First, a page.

Why you should care
Because the past is never dead for survivors of genocide.
In The Look of Silence, filmmaker Joshua Oppenheimer documents the unprecedented and unthinkable: Adi, a 40-year-old optician, confronts men who have never been held accountable for their part in the 1965–66 Indonesian genocide, and asks them to take responsibility for what they did.
… the stories of survivors who live in sorrow and dread surrounded by their former attackers.
“If I came to you like this during the military dictatorship, what would you have done to me?” Adi asks Amir Siahaan, an aging death squad commander who ordered the torture and murder of Adi’s older brother.
“You can’t imagine what would have happened,” Siahaan responds.
Oppenheimer’s first documentary about the deadly purges,The Act of Killing, opened to international acclaim and was nominated for an Oscar in 2014. That film followed perpetrators as they reenacted their own murderous deeds, dramatizing and reinterpreting their memories and dreams. In Indonesia, initial screenings of the film were held in secret, but the film ended up forcing a national conversation about the genocide, and prompted the media to focus on the events of 1965, when landless farmers, union members, ethnic Chinese and others labeled “communist” were targeted by Major General Suharto’s military regime.
The Look of Silence is more unrelenting and less flamboyant than its predecessor, focusing on the stories of survivors who live in sorrow and dread surrounded by their former attackers. Those who carried out the genocide continue to hold positions of power and prominence in Indonesia, and Indonesian schools teach that the perpetrators were heroes in a fight for democracy.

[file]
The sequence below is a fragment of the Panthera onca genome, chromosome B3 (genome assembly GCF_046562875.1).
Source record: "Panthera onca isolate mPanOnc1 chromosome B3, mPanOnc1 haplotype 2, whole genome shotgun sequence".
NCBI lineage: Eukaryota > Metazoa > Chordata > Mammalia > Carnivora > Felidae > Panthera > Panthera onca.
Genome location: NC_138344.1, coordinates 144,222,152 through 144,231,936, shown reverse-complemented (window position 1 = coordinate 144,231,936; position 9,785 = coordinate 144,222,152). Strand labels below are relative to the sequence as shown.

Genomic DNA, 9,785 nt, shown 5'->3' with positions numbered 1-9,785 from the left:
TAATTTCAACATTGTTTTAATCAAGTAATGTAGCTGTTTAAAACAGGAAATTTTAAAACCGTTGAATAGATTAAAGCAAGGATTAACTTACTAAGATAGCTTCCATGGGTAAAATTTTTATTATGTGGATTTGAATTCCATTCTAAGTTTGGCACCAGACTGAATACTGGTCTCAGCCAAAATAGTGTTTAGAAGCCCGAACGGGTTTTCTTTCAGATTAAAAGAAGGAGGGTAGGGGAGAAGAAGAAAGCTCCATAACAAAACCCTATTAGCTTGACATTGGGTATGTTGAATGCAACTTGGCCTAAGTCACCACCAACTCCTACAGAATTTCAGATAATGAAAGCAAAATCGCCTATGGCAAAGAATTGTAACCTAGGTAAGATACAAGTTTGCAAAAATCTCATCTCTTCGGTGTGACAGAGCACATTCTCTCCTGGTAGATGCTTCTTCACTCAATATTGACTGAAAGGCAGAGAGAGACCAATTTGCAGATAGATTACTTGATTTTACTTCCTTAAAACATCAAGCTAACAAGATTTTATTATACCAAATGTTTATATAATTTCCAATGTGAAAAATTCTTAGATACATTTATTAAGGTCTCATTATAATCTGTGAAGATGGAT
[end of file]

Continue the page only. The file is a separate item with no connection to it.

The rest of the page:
It is estimated that at least 500,000 Indonesians died during the massacres of 1965–1966.
The film “shows how torn the social fabric is, and how desperately Indonesia needs truth, reconciliation, justice and healing,” Oppenheimer said by email. “Younger Indonesians react with outrage that they’ve been lied to, and recognize in Adi’s dignified example what truth and reconciliation might look like.”
Although The Look of Silence won’t see wide release in English before July, the film has been shown across Indonesia. In contrast with his first film on the subject, a screening of The Look of Silence was hosted by the government — the National Human Rights Commission and the Jakarta Arts Council — in Indonesia’s largest theater. Adi showed up unannounced after the screening and received a 10-minute standing ovation.
Still, the film faced backlash: Thugs shut down screenings with the cooperation of police, and an official censorship body released a ruling banning public screenings. But the public outcry against censoring the film was stronger than efforts to stifle it.
The film moves at a calm pace, with wide shots that allow the bewitching flora of North Sumatra to envelop the subjects in green. The tranquil setting stands in stark contrast to the shadows of horrendous violence and the great personal risks taken by those involved in the film: Adi has relocated to a different part of the country with his family to ensure their safety, and Oppenheimer can no longer risk entering Indonesia. Most of the crew chose to remain anonymous — making for a powerful visual statement when the credits roll.